The course of electrochemical reactions is fundamentally governed by the atomic structure at the interface between an electronic conductor, the electrode, and an ionic conductor, the electrolyte. Since the time of Helmholtz, consensus has been developing that this interface is composed of a layer of charge on the electrode surface and a layer of ionic charge with opposite sign in the adjacent electrolyte. Such a scenario, known as the electric double layer, became recognized as the most critical factor controlling the performance of many electrocatalytic reactions, for example, hydrogen evolution/oxidation reaction, oxygen reduction/evolution reaction and CO2/N2 reduction reaction. A long-standing puzzle in the physics and chemistry of electric double layer is how water molecules in this interfacial region behave as a function of electrode potential. One of the ideal platforms to study the in-situ atomic structure of interfacial water is on the atomically flat and well-defined surface of single crystal. So far, enormous effort has been invested in the direct detection of interfacial water on single crystal surface, using advanced surface characterization techniques such as surface-enhanced infrared absorption spectroscopy, sum-frequency generation spectroscopy and X-ray spectroscopy. Nevertheless, these techniques often suffer from poor sensitivity to the subtle changes in the signal of water molecules, rendering their potential-dependent structure hard to unravel.
Surface-enhanced Raman spectroscopy (SERS) is emerging in recent years as a powerful tool for probing interfacial water, because it can effectively mitigate the interference from bulk water and capture the information of vibration and bending of the interfacial water molecules. However, early studies using SERS are restricted to polycrystalline electrodes, relying on the “borrowing” strategy in which the inner core significantly enhances Raman signals. Based on SERS, a novel technique named SHINERS (shell-isolated nanoparticle-enhanced Raman spectroscopy) has been devised, which can yield in-situ Raman spectra of interfacial water on single crystal surfaces (Fig. 1a). Through the combinatorial use of SHINERS and ab initio molecular dynamics (AIMD) simulations, the atomic-level understanding on the issue of potential-dependent rearrangement of interfacial water has been advanced to an unprecedented degree.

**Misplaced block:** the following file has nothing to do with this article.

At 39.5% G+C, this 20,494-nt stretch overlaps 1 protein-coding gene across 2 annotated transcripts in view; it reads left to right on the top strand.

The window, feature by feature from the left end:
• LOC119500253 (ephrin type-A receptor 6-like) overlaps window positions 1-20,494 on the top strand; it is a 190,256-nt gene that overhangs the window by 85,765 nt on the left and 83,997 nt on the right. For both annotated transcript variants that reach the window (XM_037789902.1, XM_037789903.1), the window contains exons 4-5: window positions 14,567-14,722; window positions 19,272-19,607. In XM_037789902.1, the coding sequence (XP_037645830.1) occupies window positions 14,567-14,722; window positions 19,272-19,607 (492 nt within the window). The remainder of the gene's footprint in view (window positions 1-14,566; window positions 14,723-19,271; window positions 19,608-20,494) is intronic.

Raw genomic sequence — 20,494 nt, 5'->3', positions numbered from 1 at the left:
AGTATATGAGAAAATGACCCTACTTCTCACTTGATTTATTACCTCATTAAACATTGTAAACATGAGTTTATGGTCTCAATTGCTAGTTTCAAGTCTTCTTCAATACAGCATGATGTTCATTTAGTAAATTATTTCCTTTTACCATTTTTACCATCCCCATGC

In the application of SHINERS, the single crystal surface of metal is prepared in the form of a half bead via hydrogen flaming and mechanical polishing. The quality of the metal surface can be characterized by electrochemical cyclic voltammetry. The shell-isolated nanoparticles (SHINs) are synthesized by coating the Au core with SiO2 shell, where the core is prepared by reducing the HAuCl4 with sodium citrate and the shell is formed from sodium silicate. The size of both the Au core and SiO2 shell are controllable, and pyridine adsorption test will be carried out to evaluate the pinhole. The enhancement of SHINs on different substrates can be estimated with pyridine employed as the Raman probe molecule.